I went to New Orleans at the end of March and stayed at The Columns Hotel in the Garden District. My grandmother was the manager in the 1950s. It was originally a private mansion built in the 1880s and the current owners have retained the original character. The place served as the site for the movie, Pretty Baby. There is a well known bar with live music on many nights and a large crowd of local people every night. They spill out to the front porch and adjacent rooms. You climb a winding staircase to the rooms with a circular stain glass skylight at the top that I remember from visits to my grandmother. A deep blue and green mural of lakes and woods covers the stairwell wall leading to the top floor and classical busts are on every landing. The staff was very helpful in planning stuff to do and where the good music was playing. I wrote bit in anticipation but here is some of what I actually did.
When I first arrived, I ate lunch outside at Commander’s Place in the Garden District (1403 Washington St. (504) 899-8221), a long time favorite with classic New Orleans Creole cooking. It is pricy at night but a little better at lunch. Then I took a long walk through the surrounding Garden District. Wondering into one large home open for tours, I was held captive by some well meaning, but talkative ladies who explained every detail of every family painting and piece of furniture. After forever, we had not progressed beyond the front hall and this was a big house. Soon, I noticed another person sneaking away from the tour to explore on their own. Seeing they were not reprimanded, I followed suit only to be temporally trapped by another tour guide on the second floor. I finally escaped back out to the warm day and a coffee at a Po Boy sandwich place on Magazine Street.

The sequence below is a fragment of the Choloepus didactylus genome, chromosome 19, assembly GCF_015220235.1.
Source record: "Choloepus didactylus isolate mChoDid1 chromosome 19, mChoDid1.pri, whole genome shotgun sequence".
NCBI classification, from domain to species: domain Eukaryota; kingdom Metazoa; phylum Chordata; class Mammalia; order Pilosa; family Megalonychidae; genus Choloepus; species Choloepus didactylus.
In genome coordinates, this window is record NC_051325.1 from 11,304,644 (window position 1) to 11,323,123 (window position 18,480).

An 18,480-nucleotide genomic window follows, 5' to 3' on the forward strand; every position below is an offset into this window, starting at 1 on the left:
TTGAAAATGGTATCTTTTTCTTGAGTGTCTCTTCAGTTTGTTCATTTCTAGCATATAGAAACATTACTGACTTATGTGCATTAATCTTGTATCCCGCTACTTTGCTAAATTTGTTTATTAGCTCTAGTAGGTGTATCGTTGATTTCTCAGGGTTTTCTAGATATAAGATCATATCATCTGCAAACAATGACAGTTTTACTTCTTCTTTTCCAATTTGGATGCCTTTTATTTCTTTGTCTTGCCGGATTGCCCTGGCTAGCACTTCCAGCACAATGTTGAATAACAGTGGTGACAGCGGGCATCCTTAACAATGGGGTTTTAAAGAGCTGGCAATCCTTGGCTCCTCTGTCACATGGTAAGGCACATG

Tuesday there was a dinner at Galatorie’s, an old style Creole that has been around forever (1905). Even though it is in the Quarter, locals still continue to go. This meal was not my best there and I hope they are not coasting now. It is located at 209 Bourbon Street (504) 525-2021. Friday lunch at Herbstaint reaffirmed my faith in cooking in New Orleans. Tomato and shrimp bisque and frog’s legs with a mild hint of Creole seasonings were wonderful. It is located at 701 St. Charles in the warehouse district. (504-524-4114).
The best setting for food was out at the West End on Lake Pontchartrain at The Dock, 1926 West End Park, 504-284-3625). Wednesday, I sat on the deck overlooking the lake and had a large pile of crawfish with Abita Amber. They have live music some nights and bars placed all around inside, outside, and on the roof top decks. It is near the long burned out Brunning’s where we went many nights in the 1950s for crabs and watched the sunset on the lake. At that time there was a drag queen bar, the My O My Club, next door. It is now a fast food place.
This lunch followed a great morning at the Audubon Zoo. The animals are in large natural setting and the many different types of monkeys and apes put on a good show. They have a swamp area with Cajun houses, boats, and alligators. The lunch place serves Cajun food and there is a hall for music.
On Thursday I drove over to the Mississippi coast to get to the nearest beach, a little over an hour away. Ocean Springs was billed as an artistic town. It was fine but I liked Bay St. Louis better, with many funky shops. Perhaps, this was also because the only sun I got occurred while I was there. It rained a lot so I could only take pictures of the beaches. In the Gulfport and Biloxi area, monster gambling casinos have grown up that seem to attract large crowds. One is shaped like a pirate ship from outer space.
I spent a lot of time walking around Magazine Street with its up and down market shops and had a coconut snow ball at Ms. Tee Eva’s, (4430 Magazine) alerted to its status as the premier snow ball place by the great Harmony St. Charles blog. I also walked around my old neighborhood at the Riverbend in Uptown. Our small apartment has now been consumed by the real estate office next door. A mandatory stop in the Quarter was the New Orleans School of Cooking’s Louisiana General Store at 524 St. Louis Street. There I filled a box with New Orleans cooking supplies to be shipped home such as Remoulade sauce. I was pleased to find it waiting for me when I returned to Cambridge.
I cover my music experiences tomorrow.